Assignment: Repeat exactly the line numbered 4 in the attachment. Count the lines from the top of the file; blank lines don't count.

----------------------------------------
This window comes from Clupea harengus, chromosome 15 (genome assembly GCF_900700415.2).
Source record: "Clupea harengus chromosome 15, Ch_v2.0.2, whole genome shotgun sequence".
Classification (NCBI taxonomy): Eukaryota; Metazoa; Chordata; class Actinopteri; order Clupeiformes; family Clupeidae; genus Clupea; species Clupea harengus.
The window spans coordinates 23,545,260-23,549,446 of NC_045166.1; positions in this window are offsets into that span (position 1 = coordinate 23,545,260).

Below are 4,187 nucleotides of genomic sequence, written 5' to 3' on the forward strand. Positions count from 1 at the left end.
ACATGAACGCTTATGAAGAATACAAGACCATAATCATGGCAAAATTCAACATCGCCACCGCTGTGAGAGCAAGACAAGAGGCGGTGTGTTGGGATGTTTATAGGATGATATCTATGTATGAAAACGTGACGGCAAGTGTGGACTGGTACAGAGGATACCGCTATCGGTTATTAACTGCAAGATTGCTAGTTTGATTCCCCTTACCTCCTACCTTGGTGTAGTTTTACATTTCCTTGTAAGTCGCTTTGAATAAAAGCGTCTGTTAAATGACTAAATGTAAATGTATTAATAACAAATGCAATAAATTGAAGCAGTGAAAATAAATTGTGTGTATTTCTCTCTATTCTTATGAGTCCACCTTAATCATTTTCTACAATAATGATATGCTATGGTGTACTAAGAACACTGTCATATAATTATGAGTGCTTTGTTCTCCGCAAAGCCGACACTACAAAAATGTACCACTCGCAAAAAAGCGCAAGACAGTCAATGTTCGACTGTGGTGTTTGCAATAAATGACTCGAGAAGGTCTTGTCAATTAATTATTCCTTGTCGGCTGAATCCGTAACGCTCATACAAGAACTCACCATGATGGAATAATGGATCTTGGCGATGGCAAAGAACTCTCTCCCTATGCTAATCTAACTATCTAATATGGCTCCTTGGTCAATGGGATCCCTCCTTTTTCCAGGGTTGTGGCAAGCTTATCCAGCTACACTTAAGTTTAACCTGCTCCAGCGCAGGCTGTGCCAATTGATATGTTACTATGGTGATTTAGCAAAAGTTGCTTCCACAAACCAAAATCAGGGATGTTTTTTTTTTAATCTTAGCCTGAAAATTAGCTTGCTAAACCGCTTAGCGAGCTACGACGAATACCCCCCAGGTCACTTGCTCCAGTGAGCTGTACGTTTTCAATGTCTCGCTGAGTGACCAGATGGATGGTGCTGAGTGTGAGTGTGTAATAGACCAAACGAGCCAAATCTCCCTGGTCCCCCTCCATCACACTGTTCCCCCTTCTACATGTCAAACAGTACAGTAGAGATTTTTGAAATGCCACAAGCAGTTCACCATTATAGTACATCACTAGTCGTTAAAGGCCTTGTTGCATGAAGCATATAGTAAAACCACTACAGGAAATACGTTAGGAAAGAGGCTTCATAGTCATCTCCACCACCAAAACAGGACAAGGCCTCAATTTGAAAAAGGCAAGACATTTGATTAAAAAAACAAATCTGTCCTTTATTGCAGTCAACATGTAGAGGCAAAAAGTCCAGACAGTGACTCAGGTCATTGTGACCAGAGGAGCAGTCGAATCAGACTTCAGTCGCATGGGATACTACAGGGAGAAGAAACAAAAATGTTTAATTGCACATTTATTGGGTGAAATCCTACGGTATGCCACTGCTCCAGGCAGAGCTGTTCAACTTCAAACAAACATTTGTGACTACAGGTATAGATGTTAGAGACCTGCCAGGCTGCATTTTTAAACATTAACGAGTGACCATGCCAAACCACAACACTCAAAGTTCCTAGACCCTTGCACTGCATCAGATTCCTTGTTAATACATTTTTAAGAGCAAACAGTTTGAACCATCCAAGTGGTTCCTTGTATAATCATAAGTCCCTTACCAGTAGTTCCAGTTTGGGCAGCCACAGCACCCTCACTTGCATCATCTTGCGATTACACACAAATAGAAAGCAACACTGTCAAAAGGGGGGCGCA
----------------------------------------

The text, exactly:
The window spans coordinates 23,545,260-23,549,446 of NC_045166.1; positions in this window are offsets into that span (position 1 = coordinate 23,545,260).